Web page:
The app itself is excellent in terms of the UI, it’s gorgeous. It’s very straightforward to use and the designers have done a great job of creating content focused layouts and a well thought out task flow, between all of the key features like history, commit and branches. The only negative is that it is quite buggy, although that could be be due to me doing things wrong. I do think error messages could be a little clearer in describing what went wrong, but overall it’s very impressive and will do the job perfectly for me until I am ready to jump ship and use Terminal.
To Sum Up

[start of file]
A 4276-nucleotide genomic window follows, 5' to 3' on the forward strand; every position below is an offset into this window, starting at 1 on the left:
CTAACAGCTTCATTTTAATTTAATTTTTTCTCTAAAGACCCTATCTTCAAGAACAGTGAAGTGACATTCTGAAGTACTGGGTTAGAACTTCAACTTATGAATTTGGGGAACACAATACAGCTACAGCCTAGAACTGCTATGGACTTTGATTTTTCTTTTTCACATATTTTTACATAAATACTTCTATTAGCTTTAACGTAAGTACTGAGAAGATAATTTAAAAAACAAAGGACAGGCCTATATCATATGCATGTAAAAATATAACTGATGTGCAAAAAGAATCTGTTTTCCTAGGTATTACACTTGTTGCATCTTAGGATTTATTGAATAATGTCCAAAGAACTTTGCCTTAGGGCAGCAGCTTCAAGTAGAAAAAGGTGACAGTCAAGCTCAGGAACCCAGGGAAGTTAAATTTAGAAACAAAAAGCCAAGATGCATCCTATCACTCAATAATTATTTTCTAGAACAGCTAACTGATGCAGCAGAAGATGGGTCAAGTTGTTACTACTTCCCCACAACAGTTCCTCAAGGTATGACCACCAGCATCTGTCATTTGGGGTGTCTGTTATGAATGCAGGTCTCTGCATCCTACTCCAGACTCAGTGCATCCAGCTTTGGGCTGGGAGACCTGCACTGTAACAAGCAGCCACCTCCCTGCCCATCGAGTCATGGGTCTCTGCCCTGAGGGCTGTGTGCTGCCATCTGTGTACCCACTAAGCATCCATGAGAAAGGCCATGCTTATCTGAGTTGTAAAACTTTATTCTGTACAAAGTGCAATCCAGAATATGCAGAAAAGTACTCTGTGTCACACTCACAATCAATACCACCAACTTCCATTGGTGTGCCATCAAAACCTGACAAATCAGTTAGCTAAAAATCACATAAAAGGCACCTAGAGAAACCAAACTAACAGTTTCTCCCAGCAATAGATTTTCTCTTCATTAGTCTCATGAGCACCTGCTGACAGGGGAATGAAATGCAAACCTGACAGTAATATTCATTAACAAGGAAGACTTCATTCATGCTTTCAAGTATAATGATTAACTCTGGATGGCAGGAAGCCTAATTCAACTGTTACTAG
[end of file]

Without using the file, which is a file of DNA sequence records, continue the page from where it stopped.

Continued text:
I am glad that I took the time to play around with GitHub as I have a much better understanding of how everything works (committing changes, pull requests etc.) and the fundamental concepts behind version control and how beneficial it will be for me to use for my Major Project in terms of having an online backup, being able to roll back any changes and the option to use people’s pull requests, if they wish to contribute to what I’m working on. I can definitely see myself using GitHub in the future for other projects, the only thing stopping me before was that I thought it would negatively impact on my workflow, but this is definitely not the case.